On the Use of Artificial Aids – The Method Behind the Madness
Should you use artificial aids? The quick answer: yes AND no!
Long two-inch spurs.
Super-extended flexible dressage whip.
Double bridle. Gag bridles. Twisted wire snaffles.
Hackamore or bitless bridle.
Draw reins/martingales/tie-downs/neck stretchers.
Drop or flash or figure-eight nosebands.
The list of artificial aids can be endless. Just when you think you know it all, you discover that there are new and improved “must-buy” pieces of equipment that will change the way you ride. Or will they really?
You are left wondering – which should I be using? And when do I know what I need?
The trick to using any equipment is to know why and how you should use them.
… no equipment can change your riding skills. The first two or three rides might be different as your horse adjusts to the new equipment, but in the end, your skills (or lack thereof) will shine through no matter what you do.
Don’t be surprised if your horse goes back to the same ol’ habits a few rides in – because if your own equitation has not changed, you will produce exactly the same results with or without the help of artificial aids.
Your horse will change for the better only after you change for the better. (Click here to tweet that if you agree.)
On the other hand, do not be afraid of artificial aids.
Many people shun the whole concept of using certain types of equipment. You can find camps of people based on the equipment they feel is acceptable or not.
Know that everything has a purpose. Often, equipment that is perceived as being harsher can in fact act in a much kinder and gentler way than initially understood.
For example, most people agree that a thicker bit is essentially “softer” than a thinner bit. The thin bit has a smaller surface area and therefore puts more pressure on the bars or tongue than a thick bit.
This may be true for many horses, until you meet a horse with a tiny, delicate mouth and small muzzle. Then the thick bit is entirely too large for the small mouth, and in fact causes discomfort by its sheer size. Put in the thinner bit and watch as the horse almost sighs with relief to have the seemingly harsher bit, simply because it fits his conformation better.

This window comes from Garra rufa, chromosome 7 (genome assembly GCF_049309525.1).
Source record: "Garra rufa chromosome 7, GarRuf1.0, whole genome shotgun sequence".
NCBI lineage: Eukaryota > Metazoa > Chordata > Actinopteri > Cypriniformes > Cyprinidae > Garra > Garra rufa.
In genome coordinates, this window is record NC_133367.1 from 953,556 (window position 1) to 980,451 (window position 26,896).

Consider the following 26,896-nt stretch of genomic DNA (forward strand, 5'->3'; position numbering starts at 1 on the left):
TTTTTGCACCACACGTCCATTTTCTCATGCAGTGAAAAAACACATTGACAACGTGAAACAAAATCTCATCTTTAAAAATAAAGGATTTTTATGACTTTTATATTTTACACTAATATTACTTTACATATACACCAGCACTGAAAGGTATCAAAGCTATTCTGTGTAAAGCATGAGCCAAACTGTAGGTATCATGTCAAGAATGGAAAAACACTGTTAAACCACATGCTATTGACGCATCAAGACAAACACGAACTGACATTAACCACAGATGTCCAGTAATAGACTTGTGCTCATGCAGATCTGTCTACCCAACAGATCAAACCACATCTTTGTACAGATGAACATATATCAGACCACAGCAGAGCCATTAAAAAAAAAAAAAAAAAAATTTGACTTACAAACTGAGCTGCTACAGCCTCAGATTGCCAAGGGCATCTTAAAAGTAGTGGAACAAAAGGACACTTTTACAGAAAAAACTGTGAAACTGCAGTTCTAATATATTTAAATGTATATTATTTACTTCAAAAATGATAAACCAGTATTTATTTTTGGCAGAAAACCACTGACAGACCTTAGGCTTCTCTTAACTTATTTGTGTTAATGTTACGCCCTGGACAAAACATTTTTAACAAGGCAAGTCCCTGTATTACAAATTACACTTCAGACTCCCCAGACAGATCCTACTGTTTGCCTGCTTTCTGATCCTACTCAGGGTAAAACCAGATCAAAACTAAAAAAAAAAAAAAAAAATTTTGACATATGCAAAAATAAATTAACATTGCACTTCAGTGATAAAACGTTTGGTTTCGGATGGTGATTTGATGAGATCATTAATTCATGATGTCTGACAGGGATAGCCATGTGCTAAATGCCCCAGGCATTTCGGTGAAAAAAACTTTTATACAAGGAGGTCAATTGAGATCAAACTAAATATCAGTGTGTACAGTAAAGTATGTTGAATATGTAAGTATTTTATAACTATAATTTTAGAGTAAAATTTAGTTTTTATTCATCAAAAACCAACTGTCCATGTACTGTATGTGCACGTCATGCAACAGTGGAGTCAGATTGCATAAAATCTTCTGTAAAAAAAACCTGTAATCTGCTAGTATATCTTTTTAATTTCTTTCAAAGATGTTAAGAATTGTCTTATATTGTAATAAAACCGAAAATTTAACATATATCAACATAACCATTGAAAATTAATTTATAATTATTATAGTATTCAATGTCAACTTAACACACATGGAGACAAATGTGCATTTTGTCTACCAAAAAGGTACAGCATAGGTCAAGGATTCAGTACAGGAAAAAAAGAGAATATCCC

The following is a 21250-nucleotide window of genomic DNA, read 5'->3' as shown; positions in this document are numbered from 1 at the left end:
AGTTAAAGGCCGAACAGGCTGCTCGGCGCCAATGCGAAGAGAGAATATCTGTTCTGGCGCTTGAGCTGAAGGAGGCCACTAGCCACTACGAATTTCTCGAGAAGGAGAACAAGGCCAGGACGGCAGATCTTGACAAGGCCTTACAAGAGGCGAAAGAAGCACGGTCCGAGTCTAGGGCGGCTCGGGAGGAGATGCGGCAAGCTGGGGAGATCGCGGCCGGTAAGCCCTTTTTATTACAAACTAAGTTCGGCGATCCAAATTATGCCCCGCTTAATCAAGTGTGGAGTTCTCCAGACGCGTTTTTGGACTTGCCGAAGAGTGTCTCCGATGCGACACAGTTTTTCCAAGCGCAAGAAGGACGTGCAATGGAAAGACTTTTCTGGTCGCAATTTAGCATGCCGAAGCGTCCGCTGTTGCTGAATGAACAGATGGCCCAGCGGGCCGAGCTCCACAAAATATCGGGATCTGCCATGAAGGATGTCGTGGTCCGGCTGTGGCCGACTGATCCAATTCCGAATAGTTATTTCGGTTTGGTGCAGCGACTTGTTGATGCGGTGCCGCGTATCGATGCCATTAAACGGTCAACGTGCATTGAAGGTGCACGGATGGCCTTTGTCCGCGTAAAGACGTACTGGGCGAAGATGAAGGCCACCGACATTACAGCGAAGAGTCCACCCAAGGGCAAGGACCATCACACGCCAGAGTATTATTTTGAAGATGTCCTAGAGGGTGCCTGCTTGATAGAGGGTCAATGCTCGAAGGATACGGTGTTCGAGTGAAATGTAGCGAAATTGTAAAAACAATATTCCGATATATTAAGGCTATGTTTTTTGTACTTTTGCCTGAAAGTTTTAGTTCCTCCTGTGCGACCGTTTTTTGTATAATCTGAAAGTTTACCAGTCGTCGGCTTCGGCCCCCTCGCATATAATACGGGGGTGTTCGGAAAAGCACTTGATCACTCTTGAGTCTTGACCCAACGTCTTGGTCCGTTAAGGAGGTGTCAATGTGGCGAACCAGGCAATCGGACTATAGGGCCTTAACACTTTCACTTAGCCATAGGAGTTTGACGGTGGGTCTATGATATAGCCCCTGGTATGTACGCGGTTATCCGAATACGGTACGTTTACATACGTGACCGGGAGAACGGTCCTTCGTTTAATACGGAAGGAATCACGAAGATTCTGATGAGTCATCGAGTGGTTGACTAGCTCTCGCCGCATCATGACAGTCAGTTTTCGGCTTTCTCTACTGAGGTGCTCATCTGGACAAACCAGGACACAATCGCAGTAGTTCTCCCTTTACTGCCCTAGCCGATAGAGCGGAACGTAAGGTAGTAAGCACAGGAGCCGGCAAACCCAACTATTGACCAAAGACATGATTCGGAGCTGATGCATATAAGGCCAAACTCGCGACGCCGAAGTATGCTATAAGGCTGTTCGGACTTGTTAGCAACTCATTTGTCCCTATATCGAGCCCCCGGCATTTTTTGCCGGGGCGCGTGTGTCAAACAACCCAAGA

Another example: a bitless bridle sounds like it is kinder on the horse than one with a bit until you consider the nose, jaw, cheek and poll pressure action activated by use of the reins. Some horses might respond willingly to that type of squeezing while others would find it intolerable when compared to a bit in the mouth.
There are similar examples for any equipment you can think of. What seems harsh for one horse is what another horse really needs and does well in.
Why should equipment be used?
If your answer is to make the riding process easier on the horse, then you are on the right track.
If the equipment makes the ride safer for you, it can be used. Safety is always number one.
If the horse is young or being retrained by an experienced rider, the use of equipment can be very handy in teaching the horse what is expected quickly and efficiently. In the right hands, equipment can bring clarity to a situation. It can reduce fuss and confusion and point the horse in the right direction.
If you can be lighter and clearer with your aids, then that is the true purpose of equipment.
When not to use equipment
Simply put, equipment should not be intended to hurt/punish/intimidate/force a horse into obedience.
It should not be used to cover up rider inadequacies. Sometimes, it is much more beneficial to struggle through the learning process without specialized equipment in order to achieve better riding skills.
In the end, how the equipment is used is more important that what is used.
As always, the hands and other aids at the end of the equipment are what really differentiate it from being kind and purposeful or harsh and intimidating. Experienced riders can make a delicate instrument out of the seemingly harshest equipment.
Where do you begin?
In general, if you have complete control over your own natural aids (leg aids, seat, hands, weight), you are adequately prepared to introduce new equipment into your program. In contrast, if you still have trouble with your aids, any equipment will multiply the severity of your messages.
The horse’s needs will be another factor in determining the use of equipment. Depending on your point of development as a rider, some equipment may help the horse develop muscling quicker and easier than you can with your natural aids. Specialized equipment may make your messages softer and clearer so there is less guess work required by the horse. In all cases, if your horse goes better in the equipment and seems happier, you know you are on the right track.
When you begin using unfamiliar equipment, be sure to have educated, watchful eyesmentoring you through the process so you can learn correctly from the beginning. Your instructor will be able to help you decide if it is time for you to learn how to use new equipment.
Be prepared to have to learn to use the new equipment in the same way that you have learned to use your own natural aids. There may be discomfort and confusion at the beginning while you learn to manipulate the equipment and use it to communicate to the horse. It may take the horse some time to adjust. Through it all, work patiently and with clear regard for the horse. Listen closely to the feedback you receive and make your decisions accordingly.
The bottom line(s)…
… watch and learn from more experienced riders – how and why do they use their equipment and what does it do for the horse?
… how does the horse react?
… get help when trying new equipment.
Have you used “artificial aids” in your riding and what has been your experience with them?